"The show plays fast and loose with history," Antonsson adds. "For example, there's a scene in the second episode where Tyrion says something about how the Northerners remember what happened the last time dragons came north, implying that something violent happened.
But we know from the histories that the last time dragons came north, it was at the very start of the Dance of the Dragons when the eldest son of the Princess of Dragonstone flew to Winterfell to be a guest of Lord Stark and gain his support for his mother (who was going to war over the throne with her half-brothjer). Nothing violent or frightening happened with his dragon at all."
“Elio got very sad at the end of the fifth season, I don’t get sad, I get mad, and that’s what enabled me to keep watching. I could do the videos and rant about my feelings,” continues Antonsson, who now does all of the episode reviews by herself. “Looking back at the last video review Elio did, he looks absolutely destroyed, like he’s going to start crying”.
And it’s not just them. "We’re not the only people in his circle who have had issues with the show. Jane Johnson, [George's]UK editor, who is a good friend of his, had some negative things to say about some of the adaptation choices,” he says. The issues they have with how the TV series has developed echo the gripes of many others, especially since the final, eighth season has started to air.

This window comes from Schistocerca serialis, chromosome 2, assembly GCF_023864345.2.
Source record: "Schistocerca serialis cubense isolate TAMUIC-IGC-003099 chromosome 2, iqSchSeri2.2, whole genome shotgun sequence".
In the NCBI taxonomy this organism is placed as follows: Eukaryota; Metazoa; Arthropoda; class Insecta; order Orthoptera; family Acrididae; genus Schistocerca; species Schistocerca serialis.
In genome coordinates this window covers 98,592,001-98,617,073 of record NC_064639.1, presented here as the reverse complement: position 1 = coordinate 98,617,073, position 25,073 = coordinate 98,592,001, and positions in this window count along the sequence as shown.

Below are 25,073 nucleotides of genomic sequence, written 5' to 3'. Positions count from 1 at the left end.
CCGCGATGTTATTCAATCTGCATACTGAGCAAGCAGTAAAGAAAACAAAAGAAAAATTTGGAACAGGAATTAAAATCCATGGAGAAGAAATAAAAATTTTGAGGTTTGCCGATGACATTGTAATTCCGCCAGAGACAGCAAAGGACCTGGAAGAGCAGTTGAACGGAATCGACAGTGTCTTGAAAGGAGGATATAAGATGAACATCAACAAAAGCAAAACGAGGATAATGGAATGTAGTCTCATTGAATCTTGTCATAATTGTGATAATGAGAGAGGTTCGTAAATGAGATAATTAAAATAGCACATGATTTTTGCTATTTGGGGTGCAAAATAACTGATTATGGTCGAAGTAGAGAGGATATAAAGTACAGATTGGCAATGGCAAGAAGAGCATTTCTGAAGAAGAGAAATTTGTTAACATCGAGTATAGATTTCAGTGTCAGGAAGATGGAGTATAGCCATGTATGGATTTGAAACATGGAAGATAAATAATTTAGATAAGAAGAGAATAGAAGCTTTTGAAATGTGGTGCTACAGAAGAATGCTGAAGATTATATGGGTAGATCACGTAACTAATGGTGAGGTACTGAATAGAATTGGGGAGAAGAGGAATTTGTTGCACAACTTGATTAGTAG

“The main problem is that everything that has been moving so fast that there’s really no time for those richer moments of character interaction,” says Antonsson, who thinks the series was cut way too short, and that there should have been at least nine seasons. Martin himself has said as much in interviews; that he would have liked to have seen it spread over more seasons, and that there was enough material to do so.
But what about the endgame? Do Antonsson and García think the show’s finale will chime with the conclusion Martin has planned for the books? “The journey is going to be very different, even if the destination is more or less the same,” says García. “The problem is, the Night King doesn’t exist in the books. There isn’t this one character that you can kill and kill all the wights. I feel like they’ve set that up because they need a fast, easy conclusion,” says Antonsson.